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Plus celebrates its tenth birthday this year. Former editor and present executive editor of Plus, Robert Hunt, explores how maths popularisation in general, and Plus in particular, have changed over the last ten years.
I suspect maths in primary school would be greeted with far more enthusiasm if students had Ian Stewart as a teacher. Any man who can explain electromagnetism, gravity and atomic nuclear forces in terms of a piggy fridge magnet and a smashed kitchen plate is, surely, a communicator to be reckoned with.
Sylvia Nasar told the story of John Nash's troubled life in her book A Beautiful Mind, although probably better known as the film with Russel Crow.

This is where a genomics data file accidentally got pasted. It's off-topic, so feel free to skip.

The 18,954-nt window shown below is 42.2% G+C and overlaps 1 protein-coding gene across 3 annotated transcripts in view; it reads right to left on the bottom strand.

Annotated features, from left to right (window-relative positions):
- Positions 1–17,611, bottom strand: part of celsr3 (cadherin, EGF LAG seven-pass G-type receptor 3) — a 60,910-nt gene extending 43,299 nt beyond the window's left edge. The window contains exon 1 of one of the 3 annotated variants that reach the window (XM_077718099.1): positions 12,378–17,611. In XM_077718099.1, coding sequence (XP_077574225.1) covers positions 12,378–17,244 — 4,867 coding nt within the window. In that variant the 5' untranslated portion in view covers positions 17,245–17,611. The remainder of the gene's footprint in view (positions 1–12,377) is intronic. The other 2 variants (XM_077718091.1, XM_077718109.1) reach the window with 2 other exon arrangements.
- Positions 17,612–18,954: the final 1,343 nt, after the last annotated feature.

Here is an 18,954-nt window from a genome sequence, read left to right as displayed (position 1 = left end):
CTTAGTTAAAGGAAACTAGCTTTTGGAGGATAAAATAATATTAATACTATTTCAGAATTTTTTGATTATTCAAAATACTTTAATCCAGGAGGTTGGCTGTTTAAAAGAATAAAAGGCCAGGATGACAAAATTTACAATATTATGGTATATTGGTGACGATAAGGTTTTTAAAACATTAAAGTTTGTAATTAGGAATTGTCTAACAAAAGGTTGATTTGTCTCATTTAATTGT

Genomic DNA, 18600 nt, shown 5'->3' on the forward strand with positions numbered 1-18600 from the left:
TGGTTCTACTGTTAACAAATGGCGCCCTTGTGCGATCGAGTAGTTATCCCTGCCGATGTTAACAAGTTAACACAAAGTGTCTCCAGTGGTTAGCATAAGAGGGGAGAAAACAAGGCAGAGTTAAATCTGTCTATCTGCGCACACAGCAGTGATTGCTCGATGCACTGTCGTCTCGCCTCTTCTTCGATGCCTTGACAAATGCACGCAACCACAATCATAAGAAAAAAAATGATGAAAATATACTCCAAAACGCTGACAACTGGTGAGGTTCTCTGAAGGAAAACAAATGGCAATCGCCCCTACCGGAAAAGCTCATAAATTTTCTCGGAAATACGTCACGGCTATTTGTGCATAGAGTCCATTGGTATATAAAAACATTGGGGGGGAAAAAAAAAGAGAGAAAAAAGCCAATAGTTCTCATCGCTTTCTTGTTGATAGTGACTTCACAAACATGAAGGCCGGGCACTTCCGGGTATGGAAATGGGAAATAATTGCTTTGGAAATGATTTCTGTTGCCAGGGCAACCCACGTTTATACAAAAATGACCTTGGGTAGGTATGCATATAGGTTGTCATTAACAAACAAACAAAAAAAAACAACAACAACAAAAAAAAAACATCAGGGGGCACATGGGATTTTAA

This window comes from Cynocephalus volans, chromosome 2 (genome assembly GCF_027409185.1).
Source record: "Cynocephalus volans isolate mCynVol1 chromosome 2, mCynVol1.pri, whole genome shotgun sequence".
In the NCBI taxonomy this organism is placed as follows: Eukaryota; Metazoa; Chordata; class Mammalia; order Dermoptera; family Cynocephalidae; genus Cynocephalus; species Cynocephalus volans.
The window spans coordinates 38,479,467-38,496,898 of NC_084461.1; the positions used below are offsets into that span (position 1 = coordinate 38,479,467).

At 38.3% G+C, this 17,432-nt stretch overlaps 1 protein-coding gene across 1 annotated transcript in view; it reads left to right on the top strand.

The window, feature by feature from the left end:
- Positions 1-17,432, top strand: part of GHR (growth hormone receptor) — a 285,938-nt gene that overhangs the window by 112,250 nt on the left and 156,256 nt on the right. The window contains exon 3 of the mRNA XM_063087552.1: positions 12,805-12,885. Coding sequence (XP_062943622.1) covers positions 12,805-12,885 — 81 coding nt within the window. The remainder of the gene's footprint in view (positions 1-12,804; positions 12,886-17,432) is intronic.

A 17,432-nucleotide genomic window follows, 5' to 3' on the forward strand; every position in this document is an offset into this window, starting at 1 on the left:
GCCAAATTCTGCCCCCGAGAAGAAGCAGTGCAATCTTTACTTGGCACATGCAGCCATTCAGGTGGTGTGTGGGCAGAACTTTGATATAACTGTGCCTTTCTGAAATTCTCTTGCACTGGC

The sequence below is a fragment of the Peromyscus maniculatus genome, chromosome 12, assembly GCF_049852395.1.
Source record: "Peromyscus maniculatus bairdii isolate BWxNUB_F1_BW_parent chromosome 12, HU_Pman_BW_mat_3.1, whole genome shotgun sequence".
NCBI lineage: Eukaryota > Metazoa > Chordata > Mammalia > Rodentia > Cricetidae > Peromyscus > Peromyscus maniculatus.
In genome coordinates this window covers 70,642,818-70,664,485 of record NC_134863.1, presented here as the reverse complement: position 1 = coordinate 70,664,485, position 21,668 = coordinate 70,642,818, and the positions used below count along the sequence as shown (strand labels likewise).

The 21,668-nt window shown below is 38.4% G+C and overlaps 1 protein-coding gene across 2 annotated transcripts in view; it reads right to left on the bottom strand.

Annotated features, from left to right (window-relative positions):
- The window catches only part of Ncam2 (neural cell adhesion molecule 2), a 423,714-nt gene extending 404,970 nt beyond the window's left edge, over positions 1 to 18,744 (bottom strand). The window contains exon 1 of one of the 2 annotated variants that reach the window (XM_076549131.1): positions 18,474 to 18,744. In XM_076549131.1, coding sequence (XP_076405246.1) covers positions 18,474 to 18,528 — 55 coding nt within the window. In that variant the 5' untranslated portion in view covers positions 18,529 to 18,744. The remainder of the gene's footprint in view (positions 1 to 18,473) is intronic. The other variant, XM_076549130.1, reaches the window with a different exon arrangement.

Have a go at this Plus-themed Sudoku variation.
One thing that will never change is the fact that the world is constantly changing, and differential equations are the way we mathematically describe the changing world around us. In our first Teacher package we bring together all the material on Plus that deals with differential equations, including applications in biology, physics, finance, and even football!
The basis of this wonderful book came in a series of questions about modern maths sent to Philip Davis by a friend of his, Christina.
Adrian Bird, a performance engineer at Rolls Royce, tells Plus that it doesn't matter what anyone else thinks. You can follow your dreams to do maths and it can lead you to the skies.
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